One of my favorite activities to do in Munich so far is going on a walk, or “spazieren gehen” auf Deutsch. Like most German cities, Munich is an easy place to be a pedestrian. Of course, it had the advantage of being a city centuries before cars were around, so automobile infrastructure was kind of an after-thought. But even with its now-busy roads, its sidewalks, bike paths and various means of public transit (subway, bus, streetcar, commuter train) are still bustling. The Germans don’t seem to have forgotten what life was like before the car, which this recent article in The New York Times reminded me.
Granted, some of the places I have lived in the States, especially the last three, were relatively pedestrian-friendly. But Munich takes it up a couple notches. Within a few blocks radius of me, I can walk to just about anything I need on a daily basis: several grocery stores, my bank, a post office, bakeries (there are literally about 2 bakeries per block in my neighborhood), my subway stop, and stores of all sorts–from furniture to second-hand clothing to books.
An after-work occasion I delight in is taking a walk to my new favorite market, Lowenzahn, a tiny shop that sells only fresh produce, wine, cheese, bread, meat, and an enticing selection of oils and vinegars. The other evening, on my walk to Lowenzahn, I took new route along the edge of a large park called Theresienwiese, which is home to Oktoberfest (only a block and a half from my house!). The centerpiece of the park is a huge statue of the lady of Bavaria that guards the entrance of the “Hall of Fame,” which displays busts of important dead people (mostly men, of course…she says sarcastically). I was walking at sunset, and the sky above the monument was illuminated pink. I held my breath and slowed my pace as I became transfixed by the gorgeous sight and embraced the moment. Even on a bike, it would have been hard to truly appreciate that moment, while also staying vigilant of road hazards and oblivious drivers.
But “spazieren gehen” is not just a utilitarian way of going from place to place. It is also recreational and one way I am getting to know Munich. At least once per week, I take myself on a walk around a new part of town, in an attempt to etch a map of the city into my brain.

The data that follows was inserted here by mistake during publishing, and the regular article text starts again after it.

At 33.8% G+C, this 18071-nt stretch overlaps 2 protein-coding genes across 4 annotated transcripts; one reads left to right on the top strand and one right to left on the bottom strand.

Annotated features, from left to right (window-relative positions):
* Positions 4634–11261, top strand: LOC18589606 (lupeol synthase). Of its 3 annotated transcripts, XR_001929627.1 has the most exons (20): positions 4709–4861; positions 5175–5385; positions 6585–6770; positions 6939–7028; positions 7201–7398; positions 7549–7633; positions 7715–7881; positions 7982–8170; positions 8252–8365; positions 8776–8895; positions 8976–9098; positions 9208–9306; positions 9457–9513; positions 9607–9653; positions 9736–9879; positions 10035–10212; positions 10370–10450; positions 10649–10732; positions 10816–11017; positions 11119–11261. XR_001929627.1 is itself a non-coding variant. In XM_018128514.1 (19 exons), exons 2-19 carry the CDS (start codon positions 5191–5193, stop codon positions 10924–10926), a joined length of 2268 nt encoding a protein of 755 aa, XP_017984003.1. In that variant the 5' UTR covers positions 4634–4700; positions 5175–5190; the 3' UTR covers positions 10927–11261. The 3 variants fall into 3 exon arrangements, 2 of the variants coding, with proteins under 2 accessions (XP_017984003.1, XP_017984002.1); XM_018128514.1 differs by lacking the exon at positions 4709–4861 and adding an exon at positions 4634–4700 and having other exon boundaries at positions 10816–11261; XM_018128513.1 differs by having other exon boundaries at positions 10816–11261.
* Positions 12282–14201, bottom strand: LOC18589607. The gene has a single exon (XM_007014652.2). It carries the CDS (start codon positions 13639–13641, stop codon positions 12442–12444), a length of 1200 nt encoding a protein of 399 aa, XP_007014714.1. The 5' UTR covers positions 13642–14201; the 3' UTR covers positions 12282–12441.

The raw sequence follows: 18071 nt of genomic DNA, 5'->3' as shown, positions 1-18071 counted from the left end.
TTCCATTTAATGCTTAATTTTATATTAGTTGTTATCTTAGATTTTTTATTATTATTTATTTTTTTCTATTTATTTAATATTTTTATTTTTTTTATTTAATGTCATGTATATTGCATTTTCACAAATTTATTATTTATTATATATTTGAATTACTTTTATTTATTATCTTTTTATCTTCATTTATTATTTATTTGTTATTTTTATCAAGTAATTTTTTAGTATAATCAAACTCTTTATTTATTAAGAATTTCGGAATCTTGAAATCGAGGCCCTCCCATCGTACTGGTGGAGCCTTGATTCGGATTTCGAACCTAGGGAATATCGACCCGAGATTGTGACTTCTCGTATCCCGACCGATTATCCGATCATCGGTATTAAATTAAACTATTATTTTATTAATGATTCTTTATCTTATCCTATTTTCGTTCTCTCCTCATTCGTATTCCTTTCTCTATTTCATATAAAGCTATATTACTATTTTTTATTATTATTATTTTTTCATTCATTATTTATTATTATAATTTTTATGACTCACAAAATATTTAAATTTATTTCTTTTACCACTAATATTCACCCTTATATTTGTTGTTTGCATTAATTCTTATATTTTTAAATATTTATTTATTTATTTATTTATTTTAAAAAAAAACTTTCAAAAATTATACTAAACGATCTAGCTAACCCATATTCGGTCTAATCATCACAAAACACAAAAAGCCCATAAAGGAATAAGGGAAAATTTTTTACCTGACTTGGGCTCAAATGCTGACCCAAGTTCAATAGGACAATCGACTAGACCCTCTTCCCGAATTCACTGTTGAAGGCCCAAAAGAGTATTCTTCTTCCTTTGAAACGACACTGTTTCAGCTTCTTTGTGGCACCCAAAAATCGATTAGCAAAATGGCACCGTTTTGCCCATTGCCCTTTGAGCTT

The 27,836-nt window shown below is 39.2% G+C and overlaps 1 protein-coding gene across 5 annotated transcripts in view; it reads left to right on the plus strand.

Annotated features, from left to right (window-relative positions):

And it doesn’t seem to be just me, the newcomer in awe of her new surroundings, that fancies a recreational stroll, even if it is on a chilly winter day. On my first Sunday here, my flatmate took me to Schloss Nymphenburg, the former summer castle of Bavarian royalty, now a public park and museum. Munich was still in the holds of the cold snap that hit Europe, but the frigid temperatures did not stop people from playing outside. Children and adults alike were ice skating on the narrow canal that runs through the park. Families, pairs of lovers, and gaggles of friends strolled along the paths, some sipping Gluehwein (myself included) to keep warm. It seemed that half of Munich was there.
I am not saying I don’t think Americans take themselves on strolls in parks. There are certainly many places where that happens. But I think what struck me most was just the huge number of people that had the same desire to walk on the same miserably-cold day.
As my new reality slowly spoils me, it also reinforces how important it is, for me, to keep “walk-ability” at the top of my priority list for places to live. Without intending to be self-righteous, the pedestrian life has become a valued part of my everyday, and I simply can’t imagine giving that up. Walking slows down the pace of life and allows me to really pay attention to my surroundings and notice details I probably otherwise would not. It also frees up more brain space to think–or not think (i.e., meditate)–than both biking and driving allow.
And so, if you’ll excuse me, I have some walking to do.